So let's get that comparison out of the way right now, because otherwise it will overshadow this review completely: MAGIC! has gone on record saying they want to sound like a modern-day version of The Police, arguably one of the most important musical acts of the 70s and 80s in their fusion of rock, new wave, post-punk and reggae. And I can definitely see the appeal - Bruno Mars went for the same thing with 'Locked Out Of Heaven' and it turned into one of his better songs. And there are points where MAGIC! gets close - the percussion and drumwork is easily the highlight of the album with a lot of texture and energy, and it helps that the mix balance gives them a lot of explosive presence. And when this album bothers to kick the guitars higher in the mix, the guitar melodies aren't bad either, like on the song 'Little Girl Big World'. But for the most part, the production completely neuters the energy and force of this album, making the guitars watery and limp and adding a thin haze to everything else that washes out the colour. It doesn't help matters that whenever looped sound effects and reverb and other electronic elements are added it really sounds jarring, leading to a sound that is expansive yet really stiff. The difference between that stiffness and the tightness of The Police really comes down to production balance: when The Police kept their guitar melodies in the forefront, it kept the tight rhythms front and center, letting the percussion keep the tempo and add variety. MAGIC! puts the percussion in front - which could work, the drumming is my favourite element of this music - but it weakens the guitars and it loses that melodic foundation, which makes the record feel a lot less organic and a lot weaker.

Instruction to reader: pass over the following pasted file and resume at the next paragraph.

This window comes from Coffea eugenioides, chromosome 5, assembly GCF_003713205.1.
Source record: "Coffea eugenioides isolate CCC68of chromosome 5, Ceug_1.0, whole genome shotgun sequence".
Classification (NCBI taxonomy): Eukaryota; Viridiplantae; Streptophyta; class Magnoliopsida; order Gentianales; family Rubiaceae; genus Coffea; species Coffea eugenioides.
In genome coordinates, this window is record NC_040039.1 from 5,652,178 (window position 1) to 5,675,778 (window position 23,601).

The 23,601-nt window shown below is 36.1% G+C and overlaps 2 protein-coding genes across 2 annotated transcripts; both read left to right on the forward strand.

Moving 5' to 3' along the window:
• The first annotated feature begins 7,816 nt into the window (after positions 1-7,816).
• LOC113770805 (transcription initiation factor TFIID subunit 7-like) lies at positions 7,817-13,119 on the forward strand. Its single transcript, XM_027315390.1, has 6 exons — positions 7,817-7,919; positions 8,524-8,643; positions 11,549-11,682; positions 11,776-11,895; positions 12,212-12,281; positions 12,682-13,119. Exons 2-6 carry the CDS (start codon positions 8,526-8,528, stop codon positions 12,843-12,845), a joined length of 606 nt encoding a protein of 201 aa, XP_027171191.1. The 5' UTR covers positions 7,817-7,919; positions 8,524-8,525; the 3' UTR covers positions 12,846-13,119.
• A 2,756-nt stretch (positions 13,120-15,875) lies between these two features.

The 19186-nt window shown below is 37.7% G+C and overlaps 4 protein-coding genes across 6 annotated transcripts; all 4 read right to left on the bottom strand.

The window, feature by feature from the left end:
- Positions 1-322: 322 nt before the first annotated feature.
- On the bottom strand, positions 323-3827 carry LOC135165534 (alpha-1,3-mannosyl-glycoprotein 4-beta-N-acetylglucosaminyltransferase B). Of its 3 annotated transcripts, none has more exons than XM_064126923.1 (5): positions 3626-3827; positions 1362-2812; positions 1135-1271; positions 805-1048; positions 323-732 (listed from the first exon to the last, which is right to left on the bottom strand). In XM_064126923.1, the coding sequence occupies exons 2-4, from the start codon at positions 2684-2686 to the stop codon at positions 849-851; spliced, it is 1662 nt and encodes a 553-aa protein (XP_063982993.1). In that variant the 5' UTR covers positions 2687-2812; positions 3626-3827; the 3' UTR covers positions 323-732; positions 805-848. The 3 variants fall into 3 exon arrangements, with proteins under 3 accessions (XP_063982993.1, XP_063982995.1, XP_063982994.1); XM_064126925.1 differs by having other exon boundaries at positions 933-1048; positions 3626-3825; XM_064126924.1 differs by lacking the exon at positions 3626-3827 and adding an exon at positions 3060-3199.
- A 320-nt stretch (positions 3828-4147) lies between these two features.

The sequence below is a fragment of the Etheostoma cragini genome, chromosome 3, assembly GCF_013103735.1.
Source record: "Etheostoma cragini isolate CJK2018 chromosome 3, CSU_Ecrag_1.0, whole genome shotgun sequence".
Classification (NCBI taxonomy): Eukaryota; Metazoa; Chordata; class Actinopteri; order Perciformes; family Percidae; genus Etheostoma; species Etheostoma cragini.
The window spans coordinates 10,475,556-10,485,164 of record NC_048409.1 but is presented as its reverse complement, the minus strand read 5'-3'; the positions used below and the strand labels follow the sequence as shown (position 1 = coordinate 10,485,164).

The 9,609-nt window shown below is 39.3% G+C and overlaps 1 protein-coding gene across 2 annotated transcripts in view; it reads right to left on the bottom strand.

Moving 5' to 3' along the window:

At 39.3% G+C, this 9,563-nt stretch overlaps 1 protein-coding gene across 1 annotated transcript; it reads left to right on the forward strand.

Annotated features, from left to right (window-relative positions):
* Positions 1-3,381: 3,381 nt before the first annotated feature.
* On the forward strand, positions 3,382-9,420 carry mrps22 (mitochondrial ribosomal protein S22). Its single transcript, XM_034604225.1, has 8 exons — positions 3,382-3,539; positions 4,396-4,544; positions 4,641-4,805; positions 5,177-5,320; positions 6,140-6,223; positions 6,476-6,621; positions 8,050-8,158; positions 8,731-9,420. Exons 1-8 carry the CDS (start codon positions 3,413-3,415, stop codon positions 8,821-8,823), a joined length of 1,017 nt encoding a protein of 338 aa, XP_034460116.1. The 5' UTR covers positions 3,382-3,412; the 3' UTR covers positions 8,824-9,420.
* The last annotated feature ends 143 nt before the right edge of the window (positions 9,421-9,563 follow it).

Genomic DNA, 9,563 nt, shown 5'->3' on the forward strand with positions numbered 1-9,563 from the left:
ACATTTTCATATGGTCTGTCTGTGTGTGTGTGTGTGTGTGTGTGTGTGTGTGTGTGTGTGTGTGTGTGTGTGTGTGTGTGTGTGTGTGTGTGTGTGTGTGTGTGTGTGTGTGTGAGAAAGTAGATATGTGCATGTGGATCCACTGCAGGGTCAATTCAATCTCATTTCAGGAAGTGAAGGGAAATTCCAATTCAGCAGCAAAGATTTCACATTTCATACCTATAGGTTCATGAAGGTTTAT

Granted, it doesn't help matters that in place of Sting, we have Nasri Atweh - and man, that's a harsh comparison indeed. As much as Sting can annoy me, the man is a genuinely gifted singer with disgusting amounts of charisma and expressive presence, with a huge range to boot. Atweh, on the other hand... look, he doesn't impress me behind the microphone. His delivery toes the line between earnest and languidly relaxed, and he's not a bad singer, and his vocal production is actually pretty good... but it's a style of delivery that very quickly grated on my nerves. I don't know if it's a lack of charisma or his choices to overplay and underplay certain notes, but more often than not it comes across as extremely weak and - honestly - like a little bit of a pose, especially on the reggae-inspired tracks.